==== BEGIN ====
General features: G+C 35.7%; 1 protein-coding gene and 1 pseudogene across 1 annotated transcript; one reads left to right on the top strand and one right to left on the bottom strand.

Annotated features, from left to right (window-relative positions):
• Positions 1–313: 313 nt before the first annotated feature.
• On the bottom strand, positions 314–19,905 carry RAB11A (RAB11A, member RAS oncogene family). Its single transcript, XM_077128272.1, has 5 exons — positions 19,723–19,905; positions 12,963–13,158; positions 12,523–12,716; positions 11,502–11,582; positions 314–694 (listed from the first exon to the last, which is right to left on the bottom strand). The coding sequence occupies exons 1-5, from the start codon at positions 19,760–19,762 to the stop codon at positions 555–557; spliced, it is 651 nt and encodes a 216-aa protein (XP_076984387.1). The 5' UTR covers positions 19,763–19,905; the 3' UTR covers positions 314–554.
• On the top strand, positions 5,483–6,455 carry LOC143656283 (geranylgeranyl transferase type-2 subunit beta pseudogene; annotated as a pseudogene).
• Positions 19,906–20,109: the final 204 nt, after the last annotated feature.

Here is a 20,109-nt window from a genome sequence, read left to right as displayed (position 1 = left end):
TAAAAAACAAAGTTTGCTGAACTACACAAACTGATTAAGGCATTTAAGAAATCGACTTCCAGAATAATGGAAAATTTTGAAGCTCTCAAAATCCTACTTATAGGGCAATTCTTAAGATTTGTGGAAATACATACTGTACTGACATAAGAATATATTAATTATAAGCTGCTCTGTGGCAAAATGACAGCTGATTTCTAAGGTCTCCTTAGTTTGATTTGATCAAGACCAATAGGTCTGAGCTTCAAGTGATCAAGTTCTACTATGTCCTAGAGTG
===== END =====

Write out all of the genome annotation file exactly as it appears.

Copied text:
General features: G+C 35.7%; 1 protein-coding gene and 1 pseudogene across 1 annotated transcript; one reads left to right on the top strand and one right to left on the bottom strand.

Annotated features, from left to right (window-relative positions):
• Positions 1–313: 313 nt before the first annotated feature.
• On the bottom strand, positions 314–19,905 carry RAB11A (RAB11A, member RAS oncogene family). Its single transcript, XM_077128272.1, has 5 exons — positions 19,723–19,905; positions 12,963–13,158; positions 12,523–12,716; positions 11,502–11,582; positions 314–694 (listed from the first exon to the last, which is right to left on the bottom strand). The coding sequence occupies exons 1-5, from the start codon at positions 19,760–19,762 to the stop codon at positions 555–557; spliced, it is 651 nt and encodes a 216-aa protein (XP_076984387.1). The 5' UTR covers positions 19,763–19,905; the 3' UTR covers positions 314–554.
• On the top strand, positions 5,483–6,455 carry LOC143656283 (geranylgeranyl transferase type-2 subunit beta pseudogene; annotated as a pseudogene).
• Positions 19,906–20,109: the final 204 nt, after the last annotated feature.

Here is a 20,109-nt window from a genome sequence, read left to right as displayed (position 1 = left end):
TAAAAAACAAAGTTTGCTGAACTACACAAACTGATTAAGGCATTTAAGAAATCGACTTCCAGAATAATGGAAAATTTTGAAGCTCTCAAAATCCTACTTATAGGGCAATTCTTAAGATTTGTGGAAATACATACTGTACTGACATAAGAATATATTAATTATAAGCTGCTCTGTGGCAAAATGACAGCTGATTTCTAAGGTCTCCTTAGTTTGATTTGATCAAGACCAATAGGTCTGAGCTTCAAGTGATCAAGTTCTACTATGTCCTAGAGTG